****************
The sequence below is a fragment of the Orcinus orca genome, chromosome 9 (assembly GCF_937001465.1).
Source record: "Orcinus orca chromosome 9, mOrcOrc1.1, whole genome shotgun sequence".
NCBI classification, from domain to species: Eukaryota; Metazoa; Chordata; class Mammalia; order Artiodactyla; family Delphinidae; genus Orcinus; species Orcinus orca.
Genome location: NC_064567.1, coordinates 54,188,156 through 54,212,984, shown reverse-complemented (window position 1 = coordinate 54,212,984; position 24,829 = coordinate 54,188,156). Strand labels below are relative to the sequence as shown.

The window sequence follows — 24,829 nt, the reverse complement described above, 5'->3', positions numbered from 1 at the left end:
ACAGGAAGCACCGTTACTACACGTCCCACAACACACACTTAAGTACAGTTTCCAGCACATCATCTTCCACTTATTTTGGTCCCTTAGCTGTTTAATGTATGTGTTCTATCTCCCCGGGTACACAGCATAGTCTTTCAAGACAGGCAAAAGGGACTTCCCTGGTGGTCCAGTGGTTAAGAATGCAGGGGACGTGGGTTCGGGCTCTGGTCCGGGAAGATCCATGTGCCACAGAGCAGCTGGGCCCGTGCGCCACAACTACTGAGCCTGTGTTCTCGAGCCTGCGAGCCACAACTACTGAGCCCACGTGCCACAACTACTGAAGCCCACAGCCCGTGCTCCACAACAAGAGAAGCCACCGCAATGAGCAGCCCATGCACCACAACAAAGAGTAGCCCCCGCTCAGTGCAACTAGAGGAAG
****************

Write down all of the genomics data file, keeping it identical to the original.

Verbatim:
The sequence below is a fragment of the Orcinus orca genome, chromosome 9 (assembly GCF_937001465.1).
Source record: "Orcinus orca chromosome 9, mOrcOrc1.1, whole genome shotgun sequence".
NCBI classification, from domain to species: Eukaryota; Metazoa; Chordata; class Mammalia; order Artiodactyla; family Delphinidae; genus Orcinus; species Orcinus orca.
Genome location: NC_064567.1, coordinates 54,188,156 through 54,212,984, shown reverse-complemented (window position 1 = coordinate 54,212,984; position 24,829 = coordinate 54,188,156). Strand labels below are relative to the sequence as shown.

The window sequence follows — 24,829 nt, the reverse complement described above, 5'->3', positions numbered from 1 at the left end:
ACAGGAAGCACCGTTACTACACGTCCCACAACACACACTTAAGTACAGTTTCCAGCACATCATCTTCCACTTATTTTGGTCCCTTAGCTGTTTAATGTATGTGTTCTATCTCCCCGGGTACACAGCATAGTCTTTCAAGACAGGCAAAAGGGACTTCCCTGGTGGTCCAGTGGTTAAGAATGCAGGGGACGTGGGTTCGGGCTCTGGTCCGGGAAGATCCATGTGCCACAGAGCAGCTGGGCCCGTGCGCCACAACTACTGAGCCTGTGTTCTCGAGCCTGCGAGCCACAACTACTGAGCCCACGTGCCACAACTACTGAAGCCCACAGCCCGTGCTCCACAACAAGAGAAGCCACCGCAATGAGCAGCCCATGCACCACAACAAAGAGTAGCCCCCGCTCAGTGCAACTAGAGGAAG